LOG: Straw Dogs

A movie about the fucked-up world. The most truthful thing I have seen all year. Peckinpah, your melancholy is your genius.

Bittersweet bait and switch on the happy ending. Where is home?

I'm headed for the liner notes.

"Heaven and Earth are ruthless, and treat the myriad of creatures as straw dogs.."

-Lao Tzu


NJAFBIT: The Happening

If ever there was a candidate for NJAFBIT, it's this.

Sadly, this already looks so vague and empty, like Body Snatchers crossed with War of the Worlds on Valium. You know you're in trouble when even a red band trailer has a hard time selling the hard stuff. This looks really weak. I can already see Shyamalan making some flimsily-veiled, preachy, dickheaded discourse on the disconnectedness of people in the internet age, etc. etc. etc.. Anyway, they already made that movie. It's called Pulse. Netflix it, for God's sake.

"We lost contact." *sad piano chord*

"With WHOM?"

".. With everyone."

I get it. Please, PLEASE spare me. Please tell me you've learned from your last two MAJOR mistakes and are actually going to offer up a decent script this time (doesn't look like it.) And spare me another twist ending. As if it's not bad enough that you only seem to know how to make one kind of movie. The schools of copycats you spawned after "The Sixth Sense" are doing it better than you at this point.

If Shyamalan blows another one, I will be really upset. If it sucks but makes money anyway (which still seems possible, somehow) I will be even more pissed. And Mark Wahlberg isn't going to help matters. M. Night, I hope I'm wrong, but.. what the fuck are you thinking??

Better than Lady in the Water and The Village, worse than Unbreakable and Signs.

Or, complete and utter bullshit.



ARCHIVE: from Idiot Ego Issue 2
(reprinted without permission)

David Mamet gets my vote for America's most undervalued dramatist (Pulitzer Prize duly noted.) Edmond is one of his earlier works, first published as a play in 1982, and it displays Mamet as his most fearless and relentless creative apex. It's intense. It makes Glengarry Glen Ross look like a Century 21 training video.

The part of Edmond belongs to William H. Macy, who studied in college under Mamet, and who has been working with him in films (State & Main, Spartan) and on the stage for more than twenty years. You can count the number of films which have given Macy top billing on one hand, an it's a shame. This is absolutely his show. The rest of the cast, including several other frequent Mamet colaborators (Joe Mantegna, Rebecca Pidgeon) and some newer faces (best credit ever: Mena Suvari as "Whore") are basically reduced to excellent background noise. It is worth noting that this is the second time in as many years that the visage of Macy's naked hindquarters has been permanently commited to celluloid. Fearless. The film is not directed by Mamet, who has directed many of his own scripts in the past, but rather by Stuart Gordon, whose work has rarely extended beyond the realm of horror (Reanimator.) Thankfully, it does not suffer for it.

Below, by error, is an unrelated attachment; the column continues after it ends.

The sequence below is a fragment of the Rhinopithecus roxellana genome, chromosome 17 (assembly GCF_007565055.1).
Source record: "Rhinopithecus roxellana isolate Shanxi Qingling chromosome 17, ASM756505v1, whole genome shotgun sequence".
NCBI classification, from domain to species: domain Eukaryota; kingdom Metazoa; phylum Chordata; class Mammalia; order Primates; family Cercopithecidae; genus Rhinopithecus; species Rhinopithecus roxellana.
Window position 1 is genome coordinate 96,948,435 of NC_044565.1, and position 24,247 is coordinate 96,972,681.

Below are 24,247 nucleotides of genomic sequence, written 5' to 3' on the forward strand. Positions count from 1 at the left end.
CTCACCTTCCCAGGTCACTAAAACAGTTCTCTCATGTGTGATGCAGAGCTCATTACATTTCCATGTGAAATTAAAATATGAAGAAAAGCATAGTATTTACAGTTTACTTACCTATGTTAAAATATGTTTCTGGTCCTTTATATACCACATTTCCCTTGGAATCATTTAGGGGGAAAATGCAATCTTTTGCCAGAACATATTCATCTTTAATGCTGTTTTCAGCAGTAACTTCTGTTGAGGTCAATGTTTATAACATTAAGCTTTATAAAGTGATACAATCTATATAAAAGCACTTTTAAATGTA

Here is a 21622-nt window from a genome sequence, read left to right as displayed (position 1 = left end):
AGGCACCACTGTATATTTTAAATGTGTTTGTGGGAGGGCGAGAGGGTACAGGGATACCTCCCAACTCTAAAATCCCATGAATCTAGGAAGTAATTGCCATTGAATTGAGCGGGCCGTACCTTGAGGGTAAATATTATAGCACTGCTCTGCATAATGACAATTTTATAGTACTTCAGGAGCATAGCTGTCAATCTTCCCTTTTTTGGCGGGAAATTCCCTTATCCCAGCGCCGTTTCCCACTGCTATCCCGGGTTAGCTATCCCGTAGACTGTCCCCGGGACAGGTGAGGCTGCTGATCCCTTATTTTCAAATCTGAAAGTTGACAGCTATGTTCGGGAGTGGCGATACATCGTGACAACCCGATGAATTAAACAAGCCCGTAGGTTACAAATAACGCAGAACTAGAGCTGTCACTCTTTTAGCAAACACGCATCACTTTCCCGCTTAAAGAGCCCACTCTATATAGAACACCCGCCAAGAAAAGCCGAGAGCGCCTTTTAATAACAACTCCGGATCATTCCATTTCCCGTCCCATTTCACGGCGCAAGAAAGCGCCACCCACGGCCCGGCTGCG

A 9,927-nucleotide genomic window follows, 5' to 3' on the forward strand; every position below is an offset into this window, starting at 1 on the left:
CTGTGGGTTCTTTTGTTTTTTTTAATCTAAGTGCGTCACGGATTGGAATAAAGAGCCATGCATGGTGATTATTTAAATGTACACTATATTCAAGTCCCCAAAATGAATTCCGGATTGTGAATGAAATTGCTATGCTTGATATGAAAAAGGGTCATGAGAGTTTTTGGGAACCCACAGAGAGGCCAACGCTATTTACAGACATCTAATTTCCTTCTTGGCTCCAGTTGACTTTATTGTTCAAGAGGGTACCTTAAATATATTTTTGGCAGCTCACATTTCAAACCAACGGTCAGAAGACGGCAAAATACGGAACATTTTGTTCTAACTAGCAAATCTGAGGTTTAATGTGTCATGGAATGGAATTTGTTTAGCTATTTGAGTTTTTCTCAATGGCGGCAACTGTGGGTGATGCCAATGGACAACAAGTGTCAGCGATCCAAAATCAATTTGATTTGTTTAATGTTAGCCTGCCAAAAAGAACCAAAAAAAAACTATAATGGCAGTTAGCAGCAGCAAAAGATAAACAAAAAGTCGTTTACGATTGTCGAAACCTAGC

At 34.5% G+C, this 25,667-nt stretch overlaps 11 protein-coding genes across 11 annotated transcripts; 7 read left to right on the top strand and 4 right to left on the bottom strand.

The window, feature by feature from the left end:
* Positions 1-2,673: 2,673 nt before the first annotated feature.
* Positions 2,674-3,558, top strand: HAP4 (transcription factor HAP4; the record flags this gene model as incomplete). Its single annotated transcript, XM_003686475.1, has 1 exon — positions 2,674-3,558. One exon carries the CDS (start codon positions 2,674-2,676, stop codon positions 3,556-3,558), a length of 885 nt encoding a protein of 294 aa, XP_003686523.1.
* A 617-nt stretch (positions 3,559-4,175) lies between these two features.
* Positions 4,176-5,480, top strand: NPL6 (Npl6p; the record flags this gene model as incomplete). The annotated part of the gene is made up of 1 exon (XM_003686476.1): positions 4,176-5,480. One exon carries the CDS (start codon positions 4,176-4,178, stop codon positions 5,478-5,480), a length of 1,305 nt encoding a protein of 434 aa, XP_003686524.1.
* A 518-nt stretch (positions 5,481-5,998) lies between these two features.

Don't fool yourself; Edmond is no psychopath. I'm not even sure you can call him an anti-hero. Rather, he is a man, reacting (as he must) to the maddening binds and restriction of western civilization. He does and says some terrible things. But... for the right reasons? Mamet seems to pose the question: Who is more despicable? Those who deny themselves these type of actions under the guise of "humanity," or those who give in completely and risk letting it destroy them? Edmond is, as much of Mamet's work, a rumination on one of life's essential catch 22's: the impossibility of true freedom in a bureaucratic world. Must we be automatically dismissive of certain undeniable human and animal instincts? Right or wrong, Edmond Burke cannot do this, and he learns the rewards and consequences of relenting to the machinations of your deepest, most primal (perhaps truest?) urges and desires.


LOG: The Orphanage

Del Toro light. But as a spooky-house/weirdo kid movie, this is quite nice.

There is a long and fairly glorious tradition of A list directors producing B grade horror movies, good enough to hold your interest, shake you up a little, and that's about it. I'm thinking of Spielberg (Twilight Zone, Poltergeist) or Zemeckis (Tales From the Crypt, The Frighteners.) And far as throwaway horror movies go, I'll take something like this over yet another J-horror rehash any day.

Just one question, though.. Wasn't The Others (also by a Spanish director) exactly the same movie??